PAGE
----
GROUPS EXIST                         SHARING        COMMON                    IMPLEMENT,      TEAM WITH NEW
AMONG THEM      AND THEIR TASKS    DIFFERENCES       ACTION                      PLAN              TEAM12
Levels                           Purpose              Structure              Process
Networking      Clearinghouse for                     Roles loosely          Low key leadership,
(Communication) information                           defined                minimal decision
                                                                             making, little conflict
Cooperation or                   Limit duplication of Roles somewhat         Facilitative leaders,
Alliance                         services             defined                complex decision
Coordination or                  Share resources to   Roles defined          Autonomous
Partnership                      address common       Central body of        leadership, but focus in
                                 issues               people are decision    on issue
Coalition                        Share ideas and be   All members            Shared leadership,
                                 willing to pull      involved in decision   decision making formal
                                 resources from       making                 with all members
                                 existing systems     Roles and time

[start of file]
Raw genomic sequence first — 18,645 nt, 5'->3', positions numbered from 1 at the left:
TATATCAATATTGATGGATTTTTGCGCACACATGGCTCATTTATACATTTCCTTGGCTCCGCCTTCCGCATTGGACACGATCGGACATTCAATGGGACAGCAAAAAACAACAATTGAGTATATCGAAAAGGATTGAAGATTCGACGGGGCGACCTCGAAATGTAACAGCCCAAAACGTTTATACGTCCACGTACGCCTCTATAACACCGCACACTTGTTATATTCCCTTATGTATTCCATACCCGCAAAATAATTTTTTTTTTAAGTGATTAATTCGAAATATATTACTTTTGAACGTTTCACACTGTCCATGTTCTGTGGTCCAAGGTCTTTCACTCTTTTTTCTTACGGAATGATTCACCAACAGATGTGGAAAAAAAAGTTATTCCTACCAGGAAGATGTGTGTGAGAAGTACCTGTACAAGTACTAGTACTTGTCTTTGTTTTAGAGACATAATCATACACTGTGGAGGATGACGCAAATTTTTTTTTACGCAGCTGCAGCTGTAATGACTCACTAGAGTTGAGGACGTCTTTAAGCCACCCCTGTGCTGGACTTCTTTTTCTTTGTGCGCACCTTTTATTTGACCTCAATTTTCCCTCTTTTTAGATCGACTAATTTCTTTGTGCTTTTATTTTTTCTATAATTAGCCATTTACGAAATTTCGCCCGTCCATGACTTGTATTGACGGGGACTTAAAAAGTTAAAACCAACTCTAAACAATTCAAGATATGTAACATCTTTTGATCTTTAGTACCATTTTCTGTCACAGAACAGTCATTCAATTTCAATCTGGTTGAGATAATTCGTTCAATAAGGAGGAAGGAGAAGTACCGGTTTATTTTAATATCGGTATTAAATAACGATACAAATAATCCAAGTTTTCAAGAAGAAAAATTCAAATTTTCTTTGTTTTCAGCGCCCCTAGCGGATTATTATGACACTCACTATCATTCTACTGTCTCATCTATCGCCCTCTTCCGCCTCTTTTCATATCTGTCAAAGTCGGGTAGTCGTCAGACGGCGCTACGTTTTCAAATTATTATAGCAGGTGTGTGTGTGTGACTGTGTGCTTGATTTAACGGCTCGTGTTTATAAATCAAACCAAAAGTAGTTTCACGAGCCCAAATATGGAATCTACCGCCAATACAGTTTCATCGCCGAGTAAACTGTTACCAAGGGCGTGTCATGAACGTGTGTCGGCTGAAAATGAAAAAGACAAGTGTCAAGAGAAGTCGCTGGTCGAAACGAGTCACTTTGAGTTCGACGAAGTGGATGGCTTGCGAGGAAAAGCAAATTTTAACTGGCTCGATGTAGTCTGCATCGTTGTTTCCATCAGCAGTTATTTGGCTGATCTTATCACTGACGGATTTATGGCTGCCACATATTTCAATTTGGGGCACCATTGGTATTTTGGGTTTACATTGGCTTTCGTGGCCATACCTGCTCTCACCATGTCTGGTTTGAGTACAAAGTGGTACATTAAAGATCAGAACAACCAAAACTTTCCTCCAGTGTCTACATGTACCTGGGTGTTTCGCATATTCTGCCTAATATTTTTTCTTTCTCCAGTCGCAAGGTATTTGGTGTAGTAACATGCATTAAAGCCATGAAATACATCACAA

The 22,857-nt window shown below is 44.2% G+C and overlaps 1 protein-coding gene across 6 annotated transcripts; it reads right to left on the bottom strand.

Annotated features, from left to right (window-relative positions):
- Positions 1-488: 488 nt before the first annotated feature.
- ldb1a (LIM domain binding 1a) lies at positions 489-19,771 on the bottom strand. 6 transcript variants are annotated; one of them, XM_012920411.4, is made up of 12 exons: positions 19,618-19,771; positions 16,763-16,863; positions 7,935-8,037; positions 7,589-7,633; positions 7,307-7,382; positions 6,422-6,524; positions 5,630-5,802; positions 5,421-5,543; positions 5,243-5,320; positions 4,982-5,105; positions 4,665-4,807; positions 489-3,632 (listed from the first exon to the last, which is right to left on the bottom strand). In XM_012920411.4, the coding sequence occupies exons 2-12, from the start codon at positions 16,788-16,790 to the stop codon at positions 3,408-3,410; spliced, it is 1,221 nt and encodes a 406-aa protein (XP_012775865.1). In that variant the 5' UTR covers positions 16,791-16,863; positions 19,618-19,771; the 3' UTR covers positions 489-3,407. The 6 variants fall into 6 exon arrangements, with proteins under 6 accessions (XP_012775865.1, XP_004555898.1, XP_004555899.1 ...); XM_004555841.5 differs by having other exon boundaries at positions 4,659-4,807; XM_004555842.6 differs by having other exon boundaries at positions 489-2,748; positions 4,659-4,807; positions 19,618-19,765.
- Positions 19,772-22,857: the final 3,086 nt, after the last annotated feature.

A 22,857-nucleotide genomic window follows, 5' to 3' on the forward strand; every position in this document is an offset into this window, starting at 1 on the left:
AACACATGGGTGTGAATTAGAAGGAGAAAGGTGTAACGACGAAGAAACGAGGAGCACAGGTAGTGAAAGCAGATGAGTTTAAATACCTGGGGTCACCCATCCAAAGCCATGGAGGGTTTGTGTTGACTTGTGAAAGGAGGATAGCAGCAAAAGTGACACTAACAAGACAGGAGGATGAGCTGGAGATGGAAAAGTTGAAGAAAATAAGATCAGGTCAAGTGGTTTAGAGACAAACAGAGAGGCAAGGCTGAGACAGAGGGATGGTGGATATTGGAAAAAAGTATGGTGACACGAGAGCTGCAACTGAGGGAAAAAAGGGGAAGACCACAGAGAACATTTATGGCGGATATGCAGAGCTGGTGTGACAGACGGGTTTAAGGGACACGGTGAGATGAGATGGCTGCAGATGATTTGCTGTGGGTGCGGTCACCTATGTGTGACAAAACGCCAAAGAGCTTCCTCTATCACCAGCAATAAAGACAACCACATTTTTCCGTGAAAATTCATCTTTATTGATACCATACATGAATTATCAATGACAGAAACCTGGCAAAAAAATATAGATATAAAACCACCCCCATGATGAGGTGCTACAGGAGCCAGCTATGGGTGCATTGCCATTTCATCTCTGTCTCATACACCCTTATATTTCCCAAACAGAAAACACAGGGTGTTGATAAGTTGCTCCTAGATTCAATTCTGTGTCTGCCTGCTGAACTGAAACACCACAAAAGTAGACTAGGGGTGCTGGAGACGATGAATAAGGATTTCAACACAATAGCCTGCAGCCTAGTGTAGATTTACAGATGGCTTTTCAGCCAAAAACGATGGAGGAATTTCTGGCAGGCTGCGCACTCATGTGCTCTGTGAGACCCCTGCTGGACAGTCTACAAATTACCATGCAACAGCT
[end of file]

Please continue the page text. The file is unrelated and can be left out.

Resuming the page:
Collaboration                    Accomplish shared    Consensus used in      Leadership high, trust
Bergstrom Arno, et al. (1995).   vision and impact    shared decision        level high, productivity
National Network for
Collaboration                    benchmarks           making                 high                 13
According to Wood and Gray (1991), a comprehensive
theory of collaboration must address
 “the meaning of collaboration itself,
 the auspices under which a collaboration is convened
  and the role of intervention in directing social
 the implications of collaboration for environmental
  complexity and organizational control over the
  environment, and
 the relationship between an organizations’ self-
  interests and the collective interests present in a
  collaborative alliance.”                        14
According to Paul Mattessich (2005), the
following factors support collaboration:

1.   Environment
2.   Membership
3.   Process and Structure
4.   Communications
5.   Purpose
6.   Resources
• Define the problem clearly.
• Identify core partners to develop the program.
• Develop a common vision.
• Ensure everyone has a voice and is treated with respect.